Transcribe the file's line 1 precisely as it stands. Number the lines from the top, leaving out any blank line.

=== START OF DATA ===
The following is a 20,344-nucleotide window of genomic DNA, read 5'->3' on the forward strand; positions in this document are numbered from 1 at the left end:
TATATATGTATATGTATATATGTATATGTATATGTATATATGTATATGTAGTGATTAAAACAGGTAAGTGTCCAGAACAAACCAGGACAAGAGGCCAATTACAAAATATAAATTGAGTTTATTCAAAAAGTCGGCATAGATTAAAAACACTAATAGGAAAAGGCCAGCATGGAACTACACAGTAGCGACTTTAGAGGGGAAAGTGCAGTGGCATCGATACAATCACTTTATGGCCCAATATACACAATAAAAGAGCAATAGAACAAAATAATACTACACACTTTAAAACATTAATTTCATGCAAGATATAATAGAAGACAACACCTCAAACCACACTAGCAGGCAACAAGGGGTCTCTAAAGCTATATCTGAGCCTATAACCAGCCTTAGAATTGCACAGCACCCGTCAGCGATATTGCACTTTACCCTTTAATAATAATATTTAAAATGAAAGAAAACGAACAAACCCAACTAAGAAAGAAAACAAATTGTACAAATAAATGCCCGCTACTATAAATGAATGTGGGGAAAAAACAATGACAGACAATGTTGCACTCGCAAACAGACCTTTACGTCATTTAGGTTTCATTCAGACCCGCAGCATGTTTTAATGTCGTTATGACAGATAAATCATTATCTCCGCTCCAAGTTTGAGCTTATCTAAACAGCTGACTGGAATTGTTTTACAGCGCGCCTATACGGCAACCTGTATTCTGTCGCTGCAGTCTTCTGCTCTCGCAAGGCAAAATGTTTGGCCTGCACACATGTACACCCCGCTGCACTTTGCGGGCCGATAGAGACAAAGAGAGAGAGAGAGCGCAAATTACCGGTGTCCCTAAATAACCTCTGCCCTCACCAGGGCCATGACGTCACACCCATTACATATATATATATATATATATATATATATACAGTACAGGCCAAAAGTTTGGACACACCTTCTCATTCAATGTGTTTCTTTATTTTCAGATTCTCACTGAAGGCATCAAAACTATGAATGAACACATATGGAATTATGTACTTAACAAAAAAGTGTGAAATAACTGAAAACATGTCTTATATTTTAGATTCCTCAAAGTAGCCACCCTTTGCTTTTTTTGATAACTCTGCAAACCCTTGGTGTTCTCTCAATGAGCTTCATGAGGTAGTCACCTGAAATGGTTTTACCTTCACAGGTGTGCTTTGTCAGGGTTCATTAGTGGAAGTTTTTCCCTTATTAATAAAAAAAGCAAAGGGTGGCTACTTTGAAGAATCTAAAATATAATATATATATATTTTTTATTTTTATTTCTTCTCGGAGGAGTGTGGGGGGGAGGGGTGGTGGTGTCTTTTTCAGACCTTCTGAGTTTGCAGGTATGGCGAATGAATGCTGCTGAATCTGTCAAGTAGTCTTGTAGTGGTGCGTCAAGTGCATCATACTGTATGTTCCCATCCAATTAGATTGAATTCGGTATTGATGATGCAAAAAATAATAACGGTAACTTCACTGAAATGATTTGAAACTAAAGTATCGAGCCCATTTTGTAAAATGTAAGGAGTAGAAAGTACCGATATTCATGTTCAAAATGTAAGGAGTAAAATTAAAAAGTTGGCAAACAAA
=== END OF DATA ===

The following is a 20,344-nucleotide window of genomic DNA, read 5'->3' on the forward strand; positions in this document are numbered from 1 at the left end: